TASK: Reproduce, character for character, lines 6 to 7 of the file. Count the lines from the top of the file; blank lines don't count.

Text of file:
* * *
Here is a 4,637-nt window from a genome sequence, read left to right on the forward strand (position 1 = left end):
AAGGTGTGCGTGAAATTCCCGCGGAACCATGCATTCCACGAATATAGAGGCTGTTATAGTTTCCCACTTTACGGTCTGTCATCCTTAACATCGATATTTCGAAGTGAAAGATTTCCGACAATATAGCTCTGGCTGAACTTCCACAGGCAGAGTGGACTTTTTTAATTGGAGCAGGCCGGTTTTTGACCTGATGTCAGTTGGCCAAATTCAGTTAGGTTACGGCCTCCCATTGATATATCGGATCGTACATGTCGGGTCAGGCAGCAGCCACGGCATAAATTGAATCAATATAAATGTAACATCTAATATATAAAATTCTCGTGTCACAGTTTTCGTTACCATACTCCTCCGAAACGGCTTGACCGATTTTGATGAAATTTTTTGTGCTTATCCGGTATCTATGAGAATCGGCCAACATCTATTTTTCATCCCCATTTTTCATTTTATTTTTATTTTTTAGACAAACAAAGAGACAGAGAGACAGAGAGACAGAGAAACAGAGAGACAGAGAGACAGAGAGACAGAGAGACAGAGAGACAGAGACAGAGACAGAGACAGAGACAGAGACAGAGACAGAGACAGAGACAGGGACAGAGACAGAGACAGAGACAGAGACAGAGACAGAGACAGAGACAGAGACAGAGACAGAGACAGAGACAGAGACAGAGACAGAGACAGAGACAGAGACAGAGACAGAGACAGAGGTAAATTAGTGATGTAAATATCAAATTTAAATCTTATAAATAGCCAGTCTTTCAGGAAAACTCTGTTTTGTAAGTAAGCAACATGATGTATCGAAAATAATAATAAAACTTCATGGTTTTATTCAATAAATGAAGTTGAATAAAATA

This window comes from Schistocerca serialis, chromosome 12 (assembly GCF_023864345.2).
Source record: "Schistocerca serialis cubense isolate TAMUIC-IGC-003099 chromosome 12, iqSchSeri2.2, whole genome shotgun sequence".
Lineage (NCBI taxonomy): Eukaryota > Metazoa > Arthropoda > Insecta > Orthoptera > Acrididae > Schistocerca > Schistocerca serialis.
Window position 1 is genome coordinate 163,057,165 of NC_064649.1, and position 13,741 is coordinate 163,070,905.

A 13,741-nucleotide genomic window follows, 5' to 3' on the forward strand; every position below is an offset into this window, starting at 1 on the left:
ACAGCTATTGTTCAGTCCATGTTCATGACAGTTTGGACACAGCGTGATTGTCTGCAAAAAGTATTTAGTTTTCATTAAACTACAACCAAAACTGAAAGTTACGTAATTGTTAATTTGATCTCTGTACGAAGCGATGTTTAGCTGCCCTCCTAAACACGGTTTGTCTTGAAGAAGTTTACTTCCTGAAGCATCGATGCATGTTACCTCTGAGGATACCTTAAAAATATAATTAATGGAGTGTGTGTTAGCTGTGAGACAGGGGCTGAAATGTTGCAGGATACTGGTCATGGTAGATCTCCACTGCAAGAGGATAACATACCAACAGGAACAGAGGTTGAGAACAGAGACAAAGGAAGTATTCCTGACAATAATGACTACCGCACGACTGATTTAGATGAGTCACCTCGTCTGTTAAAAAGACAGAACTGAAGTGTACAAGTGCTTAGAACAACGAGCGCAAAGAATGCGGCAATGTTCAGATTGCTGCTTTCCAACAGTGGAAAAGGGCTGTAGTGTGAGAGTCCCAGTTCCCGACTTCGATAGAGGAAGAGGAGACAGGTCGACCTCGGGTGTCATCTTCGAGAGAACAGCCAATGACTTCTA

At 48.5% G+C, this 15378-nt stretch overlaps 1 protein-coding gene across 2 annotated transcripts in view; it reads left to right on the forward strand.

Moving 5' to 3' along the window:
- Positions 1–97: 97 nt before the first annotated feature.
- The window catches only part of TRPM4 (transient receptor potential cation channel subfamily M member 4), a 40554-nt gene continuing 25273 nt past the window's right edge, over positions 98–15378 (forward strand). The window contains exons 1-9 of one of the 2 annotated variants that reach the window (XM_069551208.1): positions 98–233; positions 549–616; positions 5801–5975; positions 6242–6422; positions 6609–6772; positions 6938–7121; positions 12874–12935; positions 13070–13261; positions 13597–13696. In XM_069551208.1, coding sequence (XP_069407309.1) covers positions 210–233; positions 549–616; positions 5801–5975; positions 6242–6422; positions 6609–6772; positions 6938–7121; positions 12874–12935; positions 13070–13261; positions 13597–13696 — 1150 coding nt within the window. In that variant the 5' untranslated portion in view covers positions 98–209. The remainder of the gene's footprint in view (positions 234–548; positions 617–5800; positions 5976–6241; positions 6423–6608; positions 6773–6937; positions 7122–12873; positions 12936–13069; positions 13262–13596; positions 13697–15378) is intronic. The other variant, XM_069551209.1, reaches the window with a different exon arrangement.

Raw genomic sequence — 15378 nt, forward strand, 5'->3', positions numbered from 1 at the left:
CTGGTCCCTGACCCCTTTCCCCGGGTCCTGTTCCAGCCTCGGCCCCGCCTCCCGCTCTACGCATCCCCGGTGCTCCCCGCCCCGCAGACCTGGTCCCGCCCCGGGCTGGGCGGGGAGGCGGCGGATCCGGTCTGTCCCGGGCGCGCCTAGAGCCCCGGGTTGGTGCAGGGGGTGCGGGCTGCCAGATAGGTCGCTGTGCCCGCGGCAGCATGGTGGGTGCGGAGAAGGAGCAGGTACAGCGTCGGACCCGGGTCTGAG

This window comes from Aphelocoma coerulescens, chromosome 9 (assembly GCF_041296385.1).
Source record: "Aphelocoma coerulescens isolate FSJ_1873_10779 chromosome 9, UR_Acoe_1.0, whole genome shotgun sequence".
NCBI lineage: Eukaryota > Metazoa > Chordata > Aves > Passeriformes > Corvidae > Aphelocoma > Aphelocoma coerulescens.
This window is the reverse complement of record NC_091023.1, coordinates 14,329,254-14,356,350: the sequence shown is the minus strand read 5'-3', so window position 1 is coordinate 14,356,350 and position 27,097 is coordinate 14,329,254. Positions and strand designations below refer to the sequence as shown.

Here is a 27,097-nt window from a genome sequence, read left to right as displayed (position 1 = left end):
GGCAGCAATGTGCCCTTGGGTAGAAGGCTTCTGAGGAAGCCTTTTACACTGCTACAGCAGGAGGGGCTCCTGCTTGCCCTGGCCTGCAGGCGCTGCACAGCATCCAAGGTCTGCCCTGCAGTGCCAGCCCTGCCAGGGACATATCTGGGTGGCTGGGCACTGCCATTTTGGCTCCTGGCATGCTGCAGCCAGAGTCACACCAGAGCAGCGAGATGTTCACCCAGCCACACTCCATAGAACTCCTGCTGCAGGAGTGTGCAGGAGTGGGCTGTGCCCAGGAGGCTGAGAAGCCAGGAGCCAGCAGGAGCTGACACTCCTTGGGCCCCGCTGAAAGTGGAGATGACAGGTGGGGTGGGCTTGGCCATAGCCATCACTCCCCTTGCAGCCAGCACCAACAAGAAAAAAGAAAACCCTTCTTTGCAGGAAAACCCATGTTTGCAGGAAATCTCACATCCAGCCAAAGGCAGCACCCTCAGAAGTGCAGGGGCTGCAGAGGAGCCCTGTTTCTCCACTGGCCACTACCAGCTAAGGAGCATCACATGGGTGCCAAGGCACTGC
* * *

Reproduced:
Window position 1 is genome coordinate 163,057,165 of NC_064649.1, and position 13,741 is coordinate 163,070,905.

A 13,741-nucleotide genomic window follows, 5' to 3' on the forward strand; every position below is an offset into this window, starting at 1 on the left: